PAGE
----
On the Northern Neck, a day on the water conjures many possibilities. The area is defined by its water access, its water opportunities, and its water recreation. Fishing, sailing, water skiing, rowing, canoeing, kayaking, paddleboarding, or simply running about on everything from a jet ski to a motor yacht—all fall under boating’s umbrella.
With the promise of all that fun, new boaters may be surprised to learn there’s an entire organization whose primary purpose is to make recreational boating even better for boaters of every nautical stripe. In addition to focusing on its major mission of boating safety, the United States Coast Guard Auxiliary assists the United States Coast Guard (USCG) with an ever-expanding list of responsibilities. The Auxiliary has flotillas in all 50 states and in territories like Puerto Rico and Guam. Most remarkably, it’s made up entirely of volunteers. Members go through a number of training sessions to hone their boating skills, and as part of membership, all must go through a full security check.
After a short time cruising Bay waters, boaters recognize the organization’s boats not only by the USCG Auxiliary patrol sign, but also by the actions of the crew, who may be helping a stranded boater, checking a boat’s equipment, or offering advice that could someday prevent an accident. Members are always in uniform, and they use their own boats, which are inspected annually. (The Coast Guard does reimburse owners for fuel.)
Not surprisingly, education is a big component of the Auxiliary’s efforts to improve boating safety. “One course that we offer has been especially popular lately,” says Win Schwab, Education Officer for Kilmarnock’s Flotilla 33, “because by July 1 of this year in Virginia, operators of personal watercraft and operators of motorboats with a 10 hp or greater motor must obtain a certification card to show they’ve completed a boating safety course approved by the Virginia Department of Game and Inland Fisheries. Our class takes a full day. Many people express surprise at the amount of information we cover, and we hear that same comment whether the person is a long-term boater or a relative newcomer.”
Last year, the Auxiliary offered a new class with a special focus. “Suddenly in Command” is a comprehensive lesson on how to handle the boat and the situation if the usual captain is no longer capable, whether due to sickness, injury, or an overboard accident. The course was originally directed toward spouses, but anyone who regularly goes out on a friend’s boat would benefit from the information. The four-hour class is taught by four women—three Auxiliary members and one medical expert.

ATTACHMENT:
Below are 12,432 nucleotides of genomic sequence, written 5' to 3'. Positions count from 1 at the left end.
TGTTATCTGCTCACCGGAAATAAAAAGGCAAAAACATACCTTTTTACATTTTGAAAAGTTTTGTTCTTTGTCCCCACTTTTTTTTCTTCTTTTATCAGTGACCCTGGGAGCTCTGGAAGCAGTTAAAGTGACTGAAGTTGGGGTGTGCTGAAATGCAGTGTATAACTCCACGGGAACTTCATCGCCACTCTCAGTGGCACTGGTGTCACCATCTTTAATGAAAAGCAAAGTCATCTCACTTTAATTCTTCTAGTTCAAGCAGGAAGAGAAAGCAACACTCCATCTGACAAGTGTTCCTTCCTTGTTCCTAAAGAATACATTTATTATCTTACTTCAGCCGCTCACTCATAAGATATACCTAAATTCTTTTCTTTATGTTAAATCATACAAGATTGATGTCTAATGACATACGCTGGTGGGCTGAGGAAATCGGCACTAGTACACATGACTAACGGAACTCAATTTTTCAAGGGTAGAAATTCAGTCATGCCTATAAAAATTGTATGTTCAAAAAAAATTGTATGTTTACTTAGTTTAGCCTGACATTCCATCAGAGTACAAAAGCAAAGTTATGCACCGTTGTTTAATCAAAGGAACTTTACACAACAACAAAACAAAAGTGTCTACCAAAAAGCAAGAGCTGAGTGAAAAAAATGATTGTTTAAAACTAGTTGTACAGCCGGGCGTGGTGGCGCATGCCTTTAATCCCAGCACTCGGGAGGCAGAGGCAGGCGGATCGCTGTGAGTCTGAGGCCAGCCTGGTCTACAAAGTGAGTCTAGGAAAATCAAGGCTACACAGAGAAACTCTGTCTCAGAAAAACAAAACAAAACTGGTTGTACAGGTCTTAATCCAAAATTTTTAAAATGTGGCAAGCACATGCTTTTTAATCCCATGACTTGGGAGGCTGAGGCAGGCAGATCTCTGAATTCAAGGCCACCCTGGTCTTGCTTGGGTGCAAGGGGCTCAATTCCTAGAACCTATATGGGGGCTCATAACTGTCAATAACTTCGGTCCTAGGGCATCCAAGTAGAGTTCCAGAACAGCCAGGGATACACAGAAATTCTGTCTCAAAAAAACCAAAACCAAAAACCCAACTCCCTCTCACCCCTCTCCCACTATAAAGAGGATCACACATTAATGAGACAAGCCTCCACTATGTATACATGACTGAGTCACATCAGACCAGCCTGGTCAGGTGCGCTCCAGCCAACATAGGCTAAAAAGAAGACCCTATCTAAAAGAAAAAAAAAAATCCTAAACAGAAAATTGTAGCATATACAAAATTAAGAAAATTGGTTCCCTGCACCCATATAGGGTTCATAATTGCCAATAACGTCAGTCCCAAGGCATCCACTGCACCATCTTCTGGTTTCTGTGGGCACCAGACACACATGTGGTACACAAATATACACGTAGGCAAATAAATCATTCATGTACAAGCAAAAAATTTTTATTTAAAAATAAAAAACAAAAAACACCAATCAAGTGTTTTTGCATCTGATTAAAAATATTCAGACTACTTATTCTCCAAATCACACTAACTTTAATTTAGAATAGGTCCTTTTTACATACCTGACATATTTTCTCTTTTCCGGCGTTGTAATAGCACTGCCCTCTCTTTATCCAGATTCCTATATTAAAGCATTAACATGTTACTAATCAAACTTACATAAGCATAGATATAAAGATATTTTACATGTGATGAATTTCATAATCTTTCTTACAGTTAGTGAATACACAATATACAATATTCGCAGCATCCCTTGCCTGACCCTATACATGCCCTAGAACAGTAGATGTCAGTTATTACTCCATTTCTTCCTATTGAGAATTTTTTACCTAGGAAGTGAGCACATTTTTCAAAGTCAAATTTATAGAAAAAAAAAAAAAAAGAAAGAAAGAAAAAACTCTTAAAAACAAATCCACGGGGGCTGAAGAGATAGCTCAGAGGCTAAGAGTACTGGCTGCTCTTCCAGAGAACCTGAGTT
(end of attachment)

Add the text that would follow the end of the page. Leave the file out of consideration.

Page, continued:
“In addition to the practical explanations of boat equipment and how to use it, we emphasize communication,” says Amy Thomas, Division 3 Commander and member of the Kilmarnock Flotilla. “Naturally, it’s important that everyone learn how to use the radio to get help, which includes being able to report the boat’s location. But we also address the communication that should go on among the people usually on the boat. People need to open the dialog, to discuss the possibilities that would create a ‘Suddenly in Command’ situation, and to do it before an emergency arises, even though it seems an unpleasant thing to talk about. Someday, it could contribute to the well-being of everyone on board.
“As for equipment, it’s impossible to overstress the importance of the most basic items. Besides having the right type and the right number of life jackets on board, they must be readily accessible. In an emergency, you must be able to get to the jackets and don one quickly. Hypothermia is another unpleasant thought that’s often misunderstood. In spring, the air temperature may be balmy, but the water is still cold enough to incapacitate a person in a very short time.”